Cyber bullying is a wide spread issue that affects children of all ages. In today’s world, teens, as well as children, are practically always connected to the internet in one way or another, whether it be on their own personal devices or at a computer at school. While having unlimited access to the internet can have many positive benefits, there are also many potential risks out there.
Among these risks, cyber bullying is perhaps one of the most overlooked. That being said, it also has the potential to be the most damaging. While cyber bullying doesn’t involve physical abuse, its affect on a young child’s psyche cannot be ignored. And thanks to the internet, cyber bullying can happen anytime and anywhere. So what can you do to help protect your child from cyber bullying attacks?
Talk To Your Child About Cyber Bullying
One step you can take as a parent to help prevent cyber bullying is to talk to your children about it. An alarming fact about cyber bullying is that it rarely gets reported. Often, the child fears that if they report the situation to an adult it will only make matters worse. As a parent, it’s up to you to make sure your child knows that they can come to you for anything. If you start up the conversation, your child may feel more comfortable coming to you when they’ve been bullied.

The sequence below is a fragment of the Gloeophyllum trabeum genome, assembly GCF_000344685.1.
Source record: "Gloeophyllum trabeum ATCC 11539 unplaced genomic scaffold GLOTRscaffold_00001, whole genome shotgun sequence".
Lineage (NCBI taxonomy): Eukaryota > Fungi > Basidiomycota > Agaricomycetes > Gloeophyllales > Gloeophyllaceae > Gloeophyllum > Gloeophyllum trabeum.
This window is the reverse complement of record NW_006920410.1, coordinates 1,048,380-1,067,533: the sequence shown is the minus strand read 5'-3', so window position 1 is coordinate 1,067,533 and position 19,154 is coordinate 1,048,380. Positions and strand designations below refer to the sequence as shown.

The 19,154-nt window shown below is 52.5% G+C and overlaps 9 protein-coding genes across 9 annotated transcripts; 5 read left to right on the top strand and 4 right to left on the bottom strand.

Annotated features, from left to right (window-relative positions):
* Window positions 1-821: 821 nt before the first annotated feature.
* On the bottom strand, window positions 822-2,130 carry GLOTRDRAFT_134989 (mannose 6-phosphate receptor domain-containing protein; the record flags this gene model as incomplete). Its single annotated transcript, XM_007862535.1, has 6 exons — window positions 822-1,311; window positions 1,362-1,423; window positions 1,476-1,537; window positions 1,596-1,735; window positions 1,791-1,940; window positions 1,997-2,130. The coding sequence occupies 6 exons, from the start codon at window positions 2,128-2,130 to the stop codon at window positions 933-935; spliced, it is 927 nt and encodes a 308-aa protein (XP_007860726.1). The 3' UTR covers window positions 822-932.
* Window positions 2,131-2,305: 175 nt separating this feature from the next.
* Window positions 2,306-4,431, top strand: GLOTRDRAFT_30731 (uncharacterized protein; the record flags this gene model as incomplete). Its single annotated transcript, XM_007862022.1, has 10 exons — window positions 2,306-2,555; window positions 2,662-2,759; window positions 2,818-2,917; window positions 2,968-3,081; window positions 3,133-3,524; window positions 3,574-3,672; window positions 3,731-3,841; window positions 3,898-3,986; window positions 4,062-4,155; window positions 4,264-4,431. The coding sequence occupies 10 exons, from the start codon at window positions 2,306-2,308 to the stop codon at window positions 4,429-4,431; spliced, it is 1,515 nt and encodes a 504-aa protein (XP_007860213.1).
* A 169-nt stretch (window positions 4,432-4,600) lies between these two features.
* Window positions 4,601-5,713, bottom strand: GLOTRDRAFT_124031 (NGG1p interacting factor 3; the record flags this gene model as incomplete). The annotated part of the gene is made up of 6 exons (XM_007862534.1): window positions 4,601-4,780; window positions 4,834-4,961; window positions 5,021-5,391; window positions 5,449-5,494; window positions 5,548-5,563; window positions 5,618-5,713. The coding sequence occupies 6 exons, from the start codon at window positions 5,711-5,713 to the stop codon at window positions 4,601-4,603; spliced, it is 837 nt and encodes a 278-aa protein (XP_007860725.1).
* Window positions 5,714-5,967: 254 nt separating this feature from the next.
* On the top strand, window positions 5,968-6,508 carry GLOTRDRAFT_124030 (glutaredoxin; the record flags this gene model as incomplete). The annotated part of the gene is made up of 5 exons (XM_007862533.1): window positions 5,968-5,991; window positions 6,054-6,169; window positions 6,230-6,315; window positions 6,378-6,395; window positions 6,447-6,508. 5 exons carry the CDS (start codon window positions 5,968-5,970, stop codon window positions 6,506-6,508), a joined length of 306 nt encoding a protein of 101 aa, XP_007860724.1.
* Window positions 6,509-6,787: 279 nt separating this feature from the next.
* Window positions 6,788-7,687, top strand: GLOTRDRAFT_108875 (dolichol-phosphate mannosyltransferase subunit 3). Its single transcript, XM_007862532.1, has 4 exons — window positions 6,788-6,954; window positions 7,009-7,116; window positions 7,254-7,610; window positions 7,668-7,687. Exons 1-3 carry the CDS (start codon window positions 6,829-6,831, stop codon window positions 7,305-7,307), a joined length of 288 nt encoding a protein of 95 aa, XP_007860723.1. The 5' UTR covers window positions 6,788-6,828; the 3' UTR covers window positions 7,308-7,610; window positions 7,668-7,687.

Use A People Search Engine
If your child has approached you about being bullied, the next step would be to find out who is behind it. A people search engine works just like any regular search engine. All you need to do is search for a name and you’ll receive a variety of background information on that person. From criminal records to past addresses, you can use this information to decide how you want to handle this situation. If your child doesn’t know the person’s name and is instead being harassed by an unknown phone number, you can use a reverse phone lookup tool to help identify the individual.
Protecting your child from cyber bullying is a tough job that is not always successful in its efforts. There are many factors that contribute to cyberbullying, and it’s tough to change the habits of stubborn teens. It’s up to you as the adult to keep the situation under control and take matters into your own hands. Your teen may be embarrassed now, but years later when they are alive and well, they’ll thank you for your efforts. Don’t let your children end up as statistics.